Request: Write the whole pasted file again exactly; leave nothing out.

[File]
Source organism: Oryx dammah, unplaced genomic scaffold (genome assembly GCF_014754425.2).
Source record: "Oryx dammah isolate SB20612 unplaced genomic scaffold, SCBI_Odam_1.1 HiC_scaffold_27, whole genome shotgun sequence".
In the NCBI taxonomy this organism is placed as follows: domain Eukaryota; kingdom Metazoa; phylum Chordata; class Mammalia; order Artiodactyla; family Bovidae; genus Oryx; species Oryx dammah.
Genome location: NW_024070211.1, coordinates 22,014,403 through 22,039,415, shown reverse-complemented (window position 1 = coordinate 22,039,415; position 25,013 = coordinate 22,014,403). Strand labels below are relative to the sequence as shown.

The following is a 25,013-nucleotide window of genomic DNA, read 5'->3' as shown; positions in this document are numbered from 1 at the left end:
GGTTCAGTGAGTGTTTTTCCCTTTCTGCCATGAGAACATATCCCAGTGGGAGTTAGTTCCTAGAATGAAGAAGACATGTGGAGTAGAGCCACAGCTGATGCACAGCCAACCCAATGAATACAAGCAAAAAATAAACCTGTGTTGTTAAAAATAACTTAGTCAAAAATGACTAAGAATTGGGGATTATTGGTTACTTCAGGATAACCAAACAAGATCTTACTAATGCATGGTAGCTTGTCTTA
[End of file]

Source organism: Oryx dammah, unplaced genomic scaffold (genome assembly GCF_014754425.2).
Source record: "Oryx dammah isolate SB20612 unplaced genomic scaffold, SCBI_Odam_1.1 HiC_scaffold_27, whole genome shotgun sequence".
In the NCBI taxonomy this organism is placed as follows: domain Eukaryota; kingdom Metazoa; phylum Chordata; class Mammalia; order Artiodactyla; family Bovidae; genus Oryx; species Oryx dammah.
Genome location: NW_024070211.1, coordinates 22,014,403 through 22,039,415, shown reverse-complemented (window position 1 = coordinate 22,039,415; position 25,013 = coordinate 22,014,403). Strand labels below are relative to the sequence as shown.

The following is a 25,013-nucleotide window of genomic DNA, read 5'->3' as shown; positions in this document are numbered from 1 at the left end:
GGTTCAGTGAGTGTTTTTCCCTTTCTGCCATGAGAACATATCCCAGTGGGAGTTAGTTCCTAGAATGAAGAAGACATGTGGAGTAGAGCCACAGCTGATGCACAGCCAACCCAATGAATACAAGCAAAAAATAAACCTGTGTTGTTAAAAATAACTTAGTCAAAAATGACTAAGAATTGGGGATTATTGGTTACTTCAGGATAACCAAACAAGATCTTACTAATGCATGGTAGCTTGTCTTA